Archive for Sparring

Improving Your Muay Thai with Sparring Drills

Posted in Muay Thai, Training with tags , , , , , , , , on October 22, 2014 by Combative Corner
Chris Clodfelter Kick 1One of the best ways to really improve your overall Muay Thai is through proper Sparring and Sparring drills.  Proper Sparring is used to develop timing and distance and should focus not so much on power but on attacking and defending with good Muay Thai technique.  It is NOT a competition were you are trying to ‘beat” your partner to a pulp or show him how good you are.  It should be positive learning experience were both you and your partner are improving together.  Sometimes when your new to sparring you might draw a blank soon as the bell rings and then spend most of the time dancing around occasionally throwing a jab or leg kick.  One way to really help the “newbie” and “experienced professional” alike get the most out of each sparring session is through Sparring Drills, actually putting yourself in different situations where you take the “thinking” out of it and you just “react”.  There are tons of really good drills that a good Instructor can help you with, but today we’re only going to cover a few and hopefully give you some ideas on how to really jump start and improve your sparring sessions.  Enjoy 🙂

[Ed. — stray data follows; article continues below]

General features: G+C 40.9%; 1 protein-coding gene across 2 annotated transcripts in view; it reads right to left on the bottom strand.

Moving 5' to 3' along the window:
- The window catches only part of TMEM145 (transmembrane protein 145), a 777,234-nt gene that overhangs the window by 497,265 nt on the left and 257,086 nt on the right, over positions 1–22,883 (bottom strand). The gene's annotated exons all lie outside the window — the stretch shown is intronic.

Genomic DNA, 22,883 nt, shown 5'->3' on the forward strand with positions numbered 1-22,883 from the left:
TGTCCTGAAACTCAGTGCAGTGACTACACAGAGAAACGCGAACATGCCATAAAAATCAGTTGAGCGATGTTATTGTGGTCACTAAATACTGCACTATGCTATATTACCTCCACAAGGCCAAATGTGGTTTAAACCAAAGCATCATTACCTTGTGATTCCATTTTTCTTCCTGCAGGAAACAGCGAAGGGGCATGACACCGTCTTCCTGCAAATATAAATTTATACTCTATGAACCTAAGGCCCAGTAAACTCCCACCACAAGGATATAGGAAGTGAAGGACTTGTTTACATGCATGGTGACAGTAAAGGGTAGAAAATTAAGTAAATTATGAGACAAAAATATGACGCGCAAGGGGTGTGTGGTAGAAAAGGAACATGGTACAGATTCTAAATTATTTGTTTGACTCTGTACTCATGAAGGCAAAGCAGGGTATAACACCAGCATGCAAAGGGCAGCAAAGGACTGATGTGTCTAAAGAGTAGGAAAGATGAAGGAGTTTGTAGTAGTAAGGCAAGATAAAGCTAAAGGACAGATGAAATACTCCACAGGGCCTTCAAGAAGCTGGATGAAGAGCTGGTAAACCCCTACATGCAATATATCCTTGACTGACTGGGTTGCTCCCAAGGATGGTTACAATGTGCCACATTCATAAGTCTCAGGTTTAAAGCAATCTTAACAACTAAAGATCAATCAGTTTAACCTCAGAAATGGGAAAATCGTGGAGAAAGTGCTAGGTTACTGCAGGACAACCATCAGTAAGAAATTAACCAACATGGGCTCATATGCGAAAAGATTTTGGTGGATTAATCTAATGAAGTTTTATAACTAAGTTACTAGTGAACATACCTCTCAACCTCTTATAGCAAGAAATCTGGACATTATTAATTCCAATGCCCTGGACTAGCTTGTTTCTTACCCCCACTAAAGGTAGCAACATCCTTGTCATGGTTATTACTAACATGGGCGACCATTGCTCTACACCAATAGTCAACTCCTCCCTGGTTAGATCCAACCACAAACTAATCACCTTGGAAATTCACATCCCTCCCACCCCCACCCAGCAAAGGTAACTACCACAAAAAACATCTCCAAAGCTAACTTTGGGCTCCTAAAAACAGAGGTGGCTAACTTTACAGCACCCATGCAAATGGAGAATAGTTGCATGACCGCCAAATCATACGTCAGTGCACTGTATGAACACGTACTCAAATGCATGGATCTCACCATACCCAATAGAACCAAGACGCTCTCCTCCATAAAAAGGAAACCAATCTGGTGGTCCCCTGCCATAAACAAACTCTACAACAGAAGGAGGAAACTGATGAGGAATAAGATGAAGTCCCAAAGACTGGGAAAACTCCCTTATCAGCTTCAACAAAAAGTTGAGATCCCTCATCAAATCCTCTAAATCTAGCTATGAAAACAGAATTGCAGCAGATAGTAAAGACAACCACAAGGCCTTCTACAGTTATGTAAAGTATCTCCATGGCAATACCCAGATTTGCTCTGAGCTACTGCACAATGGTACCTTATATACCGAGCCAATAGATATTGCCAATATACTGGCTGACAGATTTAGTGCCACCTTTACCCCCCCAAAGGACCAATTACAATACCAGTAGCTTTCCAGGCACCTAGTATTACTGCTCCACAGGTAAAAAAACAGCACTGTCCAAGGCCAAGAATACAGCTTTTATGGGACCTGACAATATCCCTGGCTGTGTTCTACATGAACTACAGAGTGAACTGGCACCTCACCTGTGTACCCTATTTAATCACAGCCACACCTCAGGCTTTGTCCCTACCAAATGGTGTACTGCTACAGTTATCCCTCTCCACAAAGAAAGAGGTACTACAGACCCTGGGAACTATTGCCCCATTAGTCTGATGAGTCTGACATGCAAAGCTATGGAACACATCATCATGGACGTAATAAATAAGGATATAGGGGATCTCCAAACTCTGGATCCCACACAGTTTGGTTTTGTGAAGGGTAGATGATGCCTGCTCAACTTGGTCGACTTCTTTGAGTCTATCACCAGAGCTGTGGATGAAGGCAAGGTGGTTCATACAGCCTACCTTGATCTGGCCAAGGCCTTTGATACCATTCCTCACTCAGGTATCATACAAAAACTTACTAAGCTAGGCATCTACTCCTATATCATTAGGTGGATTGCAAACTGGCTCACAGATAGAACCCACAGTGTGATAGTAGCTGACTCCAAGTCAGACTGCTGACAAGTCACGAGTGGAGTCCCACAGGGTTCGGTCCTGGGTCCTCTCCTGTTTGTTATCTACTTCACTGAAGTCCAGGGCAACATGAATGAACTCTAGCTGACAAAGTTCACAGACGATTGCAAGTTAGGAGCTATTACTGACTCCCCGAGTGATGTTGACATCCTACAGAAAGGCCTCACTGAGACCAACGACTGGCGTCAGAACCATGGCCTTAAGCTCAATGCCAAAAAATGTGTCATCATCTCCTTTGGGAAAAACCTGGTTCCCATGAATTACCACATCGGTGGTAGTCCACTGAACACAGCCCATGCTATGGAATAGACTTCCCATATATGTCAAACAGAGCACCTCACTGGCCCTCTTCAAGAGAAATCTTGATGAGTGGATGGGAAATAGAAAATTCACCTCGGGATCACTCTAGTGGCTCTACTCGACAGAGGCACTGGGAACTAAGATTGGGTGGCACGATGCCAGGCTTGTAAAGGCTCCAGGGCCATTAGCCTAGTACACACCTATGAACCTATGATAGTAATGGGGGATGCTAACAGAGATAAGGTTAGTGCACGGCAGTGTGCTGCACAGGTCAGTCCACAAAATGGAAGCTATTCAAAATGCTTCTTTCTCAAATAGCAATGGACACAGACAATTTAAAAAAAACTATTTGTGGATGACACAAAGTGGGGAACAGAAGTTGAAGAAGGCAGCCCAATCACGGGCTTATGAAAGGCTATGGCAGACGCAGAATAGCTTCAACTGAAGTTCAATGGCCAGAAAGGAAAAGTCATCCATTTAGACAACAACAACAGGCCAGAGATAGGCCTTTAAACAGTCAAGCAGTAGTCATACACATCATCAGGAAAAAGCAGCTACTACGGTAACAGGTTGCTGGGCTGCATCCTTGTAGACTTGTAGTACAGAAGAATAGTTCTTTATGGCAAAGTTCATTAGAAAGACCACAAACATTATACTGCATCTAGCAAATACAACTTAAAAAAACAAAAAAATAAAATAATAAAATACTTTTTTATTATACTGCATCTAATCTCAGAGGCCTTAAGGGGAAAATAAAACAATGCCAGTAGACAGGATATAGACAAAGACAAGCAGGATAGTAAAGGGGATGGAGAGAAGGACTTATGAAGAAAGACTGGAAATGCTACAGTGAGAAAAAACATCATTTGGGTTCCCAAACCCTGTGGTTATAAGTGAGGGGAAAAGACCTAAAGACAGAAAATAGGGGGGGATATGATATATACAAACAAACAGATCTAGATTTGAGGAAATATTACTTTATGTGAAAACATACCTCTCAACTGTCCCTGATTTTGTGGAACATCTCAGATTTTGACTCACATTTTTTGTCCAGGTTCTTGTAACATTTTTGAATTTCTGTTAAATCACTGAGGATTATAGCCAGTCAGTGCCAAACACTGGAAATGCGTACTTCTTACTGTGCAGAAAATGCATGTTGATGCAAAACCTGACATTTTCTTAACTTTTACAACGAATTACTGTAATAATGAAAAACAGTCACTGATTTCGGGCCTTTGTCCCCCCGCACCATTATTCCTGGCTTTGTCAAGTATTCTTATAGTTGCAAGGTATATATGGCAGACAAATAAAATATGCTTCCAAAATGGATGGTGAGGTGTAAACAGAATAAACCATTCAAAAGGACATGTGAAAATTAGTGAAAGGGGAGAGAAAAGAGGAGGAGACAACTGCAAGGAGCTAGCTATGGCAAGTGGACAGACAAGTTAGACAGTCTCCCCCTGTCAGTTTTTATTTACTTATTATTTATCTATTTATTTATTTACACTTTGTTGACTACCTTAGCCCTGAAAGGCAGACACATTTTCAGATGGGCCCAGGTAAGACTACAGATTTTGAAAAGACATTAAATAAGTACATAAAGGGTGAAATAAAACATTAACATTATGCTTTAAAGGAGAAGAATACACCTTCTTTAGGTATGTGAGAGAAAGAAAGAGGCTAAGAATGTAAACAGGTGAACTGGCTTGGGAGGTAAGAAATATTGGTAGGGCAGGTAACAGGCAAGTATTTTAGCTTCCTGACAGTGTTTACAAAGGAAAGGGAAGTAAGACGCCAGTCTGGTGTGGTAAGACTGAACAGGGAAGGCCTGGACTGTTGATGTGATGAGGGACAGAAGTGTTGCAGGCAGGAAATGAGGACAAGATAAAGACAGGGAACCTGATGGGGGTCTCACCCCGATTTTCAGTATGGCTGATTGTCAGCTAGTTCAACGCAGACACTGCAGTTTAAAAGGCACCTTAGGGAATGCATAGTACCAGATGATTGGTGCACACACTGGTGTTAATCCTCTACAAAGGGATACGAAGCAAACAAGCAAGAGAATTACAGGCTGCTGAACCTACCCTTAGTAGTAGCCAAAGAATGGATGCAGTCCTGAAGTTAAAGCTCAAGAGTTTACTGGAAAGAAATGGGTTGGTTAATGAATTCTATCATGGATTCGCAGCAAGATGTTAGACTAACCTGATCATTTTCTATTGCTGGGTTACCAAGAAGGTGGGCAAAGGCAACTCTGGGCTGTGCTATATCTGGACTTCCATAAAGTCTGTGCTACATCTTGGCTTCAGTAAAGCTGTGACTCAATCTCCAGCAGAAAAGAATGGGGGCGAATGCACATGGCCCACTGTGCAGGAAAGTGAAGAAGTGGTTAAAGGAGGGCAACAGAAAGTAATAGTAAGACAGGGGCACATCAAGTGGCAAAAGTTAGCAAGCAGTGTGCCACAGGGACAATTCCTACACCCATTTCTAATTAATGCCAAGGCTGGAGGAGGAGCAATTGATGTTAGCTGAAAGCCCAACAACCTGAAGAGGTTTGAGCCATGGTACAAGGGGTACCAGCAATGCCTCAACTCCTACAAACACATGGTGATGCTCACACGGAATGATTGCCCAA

Teep vs Boxing:
In this drill each person has a “job”.  One person can only box or use hand techniques and the other can only Teep or Push Kick.  As one guy steps in to Jab or throw a Cross the other guy lands a Push Kick to the leg or body.  This is an EXCELLENT drill to work on timing for the Teep.  It can also be helpful to the other person cause it forces them to learn how to use their boxing effectively with out getting caught with a pushkick on the way in.  Try this drill for a couple 3 min rounds switching “jobs” each round so both guys get to work the Pushkick and the Boxing.Three for One: